and also if they intend to do any
work on the line this fall. Our ad
dress is Tyonick, Alaska.
Very sincerely yours,
JOHN A. NELSON.
THIS YEAR'S CORN CROP.
A reliable expert estimates that 50
per cent more money will be needed
to move the corn crop of 1902 than was
brought into requisition last year.
More than 100,000,000 acres were plant
ed to corn last spring, or about 20,000,
--000 acres in excess of normal, the ex
cess having been stimulated by last
year's shortage and high prices. Any
one of the five principal corn states —
Illinois, lowa, Kansas, Nebraska or
Missouri, has fifty times as large an
area in this grain combined as have
all the New England States combined.
Of the total acreage more than three
fourths lies in the Mississippi, Ohio,
and Misouri valeys.
That the crop will be the largest ev
er grown in the United States is now a
certainty. It has had many vicissi
tudes. That about 2,500,000,000 will
be crippled is almost a certainty. This
is a round billion bushels in excess
of the harvest of last year, and fully
25 per cent, greater than that of 1900.
But the days of 15 cent corn are
over. Seemingly but yesterday there
existed popular clamor for a European
market. Now no surplus is in sight.
Home consumption is growing, and
within a few years the producing ca
pacity of the corn belt will be taxed.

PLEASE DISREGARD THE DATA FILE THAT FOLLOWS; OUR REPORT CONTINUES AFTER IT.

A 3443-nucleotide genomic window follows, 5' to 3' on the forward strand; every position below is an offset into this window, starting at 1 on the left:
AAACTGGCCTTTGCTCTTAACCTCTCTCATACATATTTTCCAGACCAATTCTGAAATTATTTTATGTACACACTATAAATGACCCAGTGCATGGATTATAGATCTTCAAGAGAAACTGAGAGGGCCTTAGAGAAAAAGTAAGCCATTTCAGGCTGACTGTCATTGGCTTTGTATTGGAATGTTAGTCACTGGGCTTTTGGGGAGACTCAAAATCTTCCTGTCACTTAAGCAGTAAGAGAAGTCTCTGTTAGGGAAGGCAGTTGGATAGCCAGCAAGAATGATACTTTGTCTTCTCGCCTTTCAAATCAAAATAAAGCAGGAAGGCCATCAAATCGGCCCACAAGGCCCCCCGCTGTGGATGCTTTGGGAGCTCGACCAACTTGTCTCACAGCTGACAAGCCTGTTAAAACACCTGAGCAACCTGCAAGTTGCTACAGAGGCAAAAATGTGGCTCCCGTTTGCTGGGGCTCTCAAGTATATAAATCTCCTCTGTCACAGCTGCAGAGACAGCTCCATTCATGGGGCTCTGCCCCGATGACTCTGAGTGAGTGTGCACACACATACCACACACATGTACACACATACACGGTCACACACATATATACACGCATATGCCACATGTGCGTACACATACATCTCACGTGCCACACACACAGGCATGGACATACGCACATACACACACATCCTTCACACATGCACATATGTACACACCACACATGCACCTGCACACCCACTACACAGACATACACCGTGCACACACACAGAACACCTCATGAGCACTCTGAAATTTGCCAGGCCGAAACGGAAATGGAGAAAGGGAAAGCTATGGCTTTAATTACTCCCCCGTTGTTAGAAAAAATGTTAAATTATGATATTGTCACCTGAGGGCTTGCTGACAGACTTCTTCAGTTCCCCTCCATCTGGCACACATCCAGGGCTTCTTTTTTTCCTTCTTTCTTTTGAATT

tor there is but one corn belt and its
area is limited, and boundaries well
denned. —Chicago Livestock World.
"I'm very glad to tell you, Mrs.
Hodges, that your husband will recov
er, after all."
"Lord, sir, don't say that!"
"Why not, you unnatural woman?"
"Well, you see, sir, after I sent for
you sir, I took an' sold all his clo'es!"
SPECIAL KATE EAST.
Via the Northern Pacific to Washington,
D. <_'~ account meeting of G. A. R. Tickets
on sale Sept. 29tb and 30th. Itound trip
rate only .$77.35.
THE NORTHERN PACIFIC.
Will make round trip rate of $77.35 to
Washington. D. C, on Sept. 29th and 30th.
If going east, take advantage of this low
Advertisements under this heading lc a
word each insertion, cash must accompany
WANTED —Partner to engage in stock
raising. Must be a practical man, thorough
ly informed in all departments of the busi
ness. Address A2l, care The Ranch, Seattle.
Agents wanted for the Reid Cream Sep
arators. We give biggest commission ever
allowed. Write at once to Fred Redig, 908
FOR SALE—Thirty milch cows, thirteen
yearlings, eight spring calves, and one De-
Laval Separator Baby No. -. B. L. Reber,
RUPTURE* CURED, TRUSS FREPT
ItUi-iunc You pay ?4 wnen cured
No cure no pay. ALEX SPIERS, Box 845,
I had nervous indigestion and a gen
eral derangement of the entire system.
It had been a continual torture for 12
years. My blood became very poor and